s0x IT Services Cloud How to install Ansible collections for more effective and efficient development

How to install Ansible collections for more effective and efficient development

How to install Ansible collections for more effective and efficient development post thumbnail image

Create more complex Ansible playbooks by installing pre-built content from the Ansible Galaxy.


Image: TechRepublic/Jack Wallen

If you’ve worked with Ansible, you know that the majority of your time spent is in writing content: Playbooks, roles, modules, plugins, etc. That content can get complicated, which means you’re not working very efficiently.

However, imagine if you could quickly download pre-packaged content for your own use. Playbooks for specific purposes, tools, demos–all by way of a single, built-in command.

Believe it or not, that’s actually possible with any Ansible installation newer than version 2.9 and I’m going to show you just how easy it is.

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What you’ll need

The only thing you’ll need to make this work is a running instance of Ansible. It won’t matter the platform, but I’ll be demonstrating on Ubuntu Server 18.04. As long as you have Ansible up and running, this should work.

How to install a collection

You don’t so much “install” a collection as you download them. The package of files downloads to your ~/.ansible/collections/ directory, but you don’t want to just download them with a browser or the wget tool. Why? Because you already have the built-in tool for the job and you want to make sure you’re only getting this content from a reputable site. Since the ansible tool in question pulls the content from the official Ansible servers, you should be able to trust what you’re getting.

So how do you do this? Simple. The first thing you’ll want to do is point a web browser to the Ansible Galaxy site. From this page, you can select a category or search for the content you need. Say you’re looking for a particular database. Click Database and you’ll see all the relevant content (Figure A).

Figure A

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You’ll find a number of database-specific content to install.

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You’ll find a number of database-specific content to install.

Let’s install the MongoDB content. To do that, click on the MongoDB entry to reveal the necessary command to install the content (Figure B).

Figure B

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The MongoDB command for installation.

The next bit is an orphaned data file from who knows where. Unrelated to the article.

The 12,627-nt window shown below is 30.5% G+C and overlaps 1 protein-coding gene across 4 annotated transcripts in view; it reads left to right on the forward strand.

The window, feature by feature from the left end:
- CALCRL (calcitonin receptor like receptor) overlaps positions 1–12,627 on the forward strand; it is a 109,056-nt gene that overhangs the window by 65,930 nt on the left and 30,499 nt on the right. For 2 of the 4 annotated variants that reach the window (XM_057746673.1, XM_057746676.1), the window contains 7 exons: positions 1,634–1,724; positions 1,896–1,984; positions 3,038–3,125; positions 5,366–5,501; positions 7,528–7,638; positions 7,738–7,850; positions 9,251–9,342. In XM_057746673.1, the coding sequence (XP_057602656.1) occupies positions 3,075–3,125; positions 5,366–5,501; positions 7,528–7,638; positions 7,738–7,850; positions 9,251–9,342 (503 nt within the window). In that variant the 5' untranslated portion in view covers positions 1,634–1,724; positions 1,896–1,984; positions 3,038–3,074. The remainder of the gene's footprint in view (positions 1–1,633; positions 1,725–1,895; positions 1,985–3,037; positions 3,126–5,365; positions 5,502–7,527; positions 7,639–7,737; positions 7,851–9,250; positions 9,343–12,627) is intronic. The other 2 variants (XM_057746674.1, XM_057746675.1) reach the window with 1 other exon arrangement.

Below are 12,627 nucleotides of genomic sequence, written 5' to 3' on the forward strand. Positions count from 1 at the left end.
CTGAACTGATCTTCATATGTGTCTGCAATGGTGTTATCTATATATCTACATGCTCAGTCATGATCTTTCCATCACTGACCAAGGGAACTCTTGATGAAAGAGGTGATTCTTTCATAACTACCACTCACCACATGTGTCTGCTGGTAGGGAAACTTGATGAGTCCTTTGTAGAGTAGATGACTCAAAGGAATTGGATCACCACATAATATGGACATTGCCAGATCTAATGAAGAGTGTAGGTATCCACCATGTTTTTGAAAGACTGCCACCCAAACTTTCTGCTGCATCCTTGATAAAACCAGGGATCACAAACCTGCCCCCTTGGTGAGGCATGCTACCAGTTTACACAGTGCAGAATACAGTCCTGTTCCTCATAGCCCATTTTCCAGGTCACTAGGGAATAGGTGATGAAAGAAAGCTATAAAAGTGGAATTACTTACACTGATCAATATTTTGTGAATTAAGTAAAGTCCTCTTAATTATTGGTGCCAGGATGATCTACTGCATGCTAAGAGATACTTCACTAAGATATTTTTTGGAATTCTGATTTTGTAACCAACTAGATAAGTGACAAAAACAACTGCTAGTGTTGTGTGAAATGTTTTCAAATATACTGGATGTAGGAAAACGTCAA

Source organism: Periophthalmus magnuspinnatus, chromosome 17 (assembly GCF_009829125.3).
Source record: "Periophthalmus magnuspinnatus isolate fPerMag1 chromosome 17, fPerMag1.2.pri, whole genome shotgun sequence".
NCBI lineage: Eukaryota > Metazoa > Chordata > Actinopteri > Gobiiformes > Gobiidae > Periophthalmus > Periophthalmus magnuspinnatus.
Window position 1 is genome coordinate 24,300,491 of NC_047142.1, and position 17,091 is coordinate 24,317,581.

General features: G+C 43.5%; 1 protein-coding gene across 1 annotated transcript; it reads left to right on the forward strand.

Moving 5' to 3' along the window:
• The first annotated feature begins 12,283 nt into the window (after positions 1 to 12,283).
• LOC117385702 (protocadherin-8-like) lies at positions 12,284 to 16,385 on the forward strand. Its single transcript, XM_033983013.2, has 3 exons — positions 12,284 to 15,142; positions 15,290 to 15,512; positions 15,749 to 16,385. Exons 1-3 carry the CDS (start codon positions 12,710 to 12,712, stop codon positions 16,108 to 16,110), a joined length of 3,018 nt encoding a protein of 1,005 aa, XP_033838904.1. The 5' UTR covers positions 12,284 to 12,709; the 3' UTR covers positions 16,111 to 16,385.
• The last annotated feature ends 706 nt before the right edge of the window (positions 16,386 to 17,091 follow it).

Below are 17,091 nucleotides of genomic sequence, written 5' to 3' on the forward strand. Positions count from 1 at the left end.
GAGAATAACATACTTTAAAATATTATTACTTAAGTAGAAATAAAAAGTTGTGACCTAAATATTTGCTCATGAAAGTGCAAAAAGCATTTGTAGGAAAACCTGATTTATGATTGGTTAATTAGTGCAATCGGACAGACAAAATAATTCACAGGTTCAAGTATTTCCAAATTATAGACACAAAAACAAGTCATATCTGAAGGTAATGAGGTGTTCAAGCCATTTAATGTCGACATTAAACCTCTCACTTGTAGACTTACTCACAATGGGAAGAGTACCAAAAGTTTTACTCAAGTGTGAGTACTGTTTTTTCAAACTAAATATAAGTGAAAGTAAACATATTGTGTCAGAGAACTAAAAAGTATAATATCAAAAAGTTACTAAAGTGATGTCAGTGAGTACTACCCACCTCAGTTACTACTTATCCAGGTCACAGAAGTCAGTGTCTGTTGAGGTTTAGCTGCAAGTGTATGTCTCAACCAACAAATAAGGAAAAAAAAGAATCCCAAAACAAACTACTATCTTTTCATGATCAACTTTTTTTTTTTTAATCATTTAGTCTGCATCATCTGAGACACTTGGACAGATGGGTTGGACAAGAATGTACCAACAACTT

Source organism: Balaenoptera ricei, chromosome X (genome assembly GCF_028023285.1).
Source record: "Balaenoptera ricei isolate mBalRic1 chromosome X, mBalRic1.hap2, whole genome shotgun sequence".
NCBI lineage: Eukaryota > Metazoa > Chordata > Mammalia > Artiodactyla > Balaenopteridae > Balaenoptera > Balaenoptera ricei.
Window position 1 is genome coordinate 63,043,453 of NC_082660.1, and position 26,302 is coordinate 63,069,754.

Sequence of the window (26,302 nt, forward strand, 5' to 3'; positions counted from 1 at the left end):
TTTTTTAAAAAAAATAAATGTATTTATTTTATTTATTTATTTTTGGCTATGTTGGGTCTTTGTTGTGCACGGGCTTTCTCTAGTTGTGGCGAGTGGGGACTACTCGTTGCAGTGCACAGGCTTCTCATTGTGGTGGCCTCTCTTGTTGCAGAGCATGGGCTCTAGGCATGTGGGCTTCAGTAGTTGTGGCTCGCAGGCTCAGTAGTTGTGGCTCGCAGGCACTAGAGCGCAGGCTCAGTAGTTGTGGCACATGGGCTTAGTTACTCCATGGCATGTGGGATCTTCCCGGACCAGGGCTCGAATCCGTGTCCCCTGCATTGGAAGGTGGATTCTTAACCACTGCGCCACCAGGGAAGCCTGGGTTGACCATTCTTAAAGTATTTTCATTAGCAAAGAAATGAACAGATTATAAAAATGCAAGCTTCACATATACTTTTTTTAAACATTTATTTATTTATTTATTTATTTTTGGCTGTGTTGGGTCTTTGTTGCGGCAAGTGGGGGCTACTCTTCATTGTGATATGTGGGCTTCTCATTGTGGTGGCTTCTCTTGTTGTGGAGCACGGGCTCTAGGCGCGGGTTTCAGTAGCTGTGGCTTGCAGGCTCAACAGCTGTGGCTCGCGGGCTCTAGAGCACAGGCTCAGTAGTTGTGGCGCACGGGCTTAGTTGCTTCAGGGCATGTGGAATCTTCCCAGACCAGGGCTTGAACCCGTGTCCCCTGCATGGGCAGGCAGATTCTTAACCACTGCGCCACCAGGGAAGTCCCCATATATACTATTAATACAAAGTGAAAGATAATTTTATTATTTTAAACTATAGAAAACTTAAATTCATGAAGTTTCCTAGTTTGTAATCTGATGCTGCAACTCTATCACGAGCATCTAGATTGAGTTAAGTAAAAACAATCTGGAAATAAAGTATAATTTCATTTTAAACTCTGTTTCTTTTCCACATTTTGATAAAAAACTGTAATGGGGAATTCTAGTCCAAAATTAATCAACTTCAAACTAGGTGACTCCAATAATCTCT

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The MongoDB command for installation.

As you can see, the collection page contains plenty of information, such as the command for installation, as well as what the collection includes. If this collection sounds like what you need, log in to your Ansible hosting server, and install it with the command:

ansible-galaxy collection install joelwking.mongodb

Once the collection has installed, you can view the README.md file with the command:

less ~/.ansible/collections/ansible_collections/joelwking/mongodb/README.md

In that file, you should find all the information necessary to use the installed content. You can use the tree command to see how the content structure is laid out (Figure C).

Figure C

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The structure of the MongoDB content installed with the ansible-galaxy command.

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The structure of the MongoDB content installed with the ansible-galaxy command.

At this point, you can view and use the content, or modify it to fit your needs. You can also reference a collection in your own Ansible playbooks, by using the Fully Qualified Domain Name (FDQN) of the collection (as in my_namespace.my_collection.mymodule), like so:

- hosts: all tasks: - my_namespace.my_collection.mymodule: option1: value

And that’s how you can use Ansible collections, from the Ansible Galaxy, to improve and expand your playbook creation. Make sure to go through the entire Galaxy catalog, so you know what types of content are available for you to implement.

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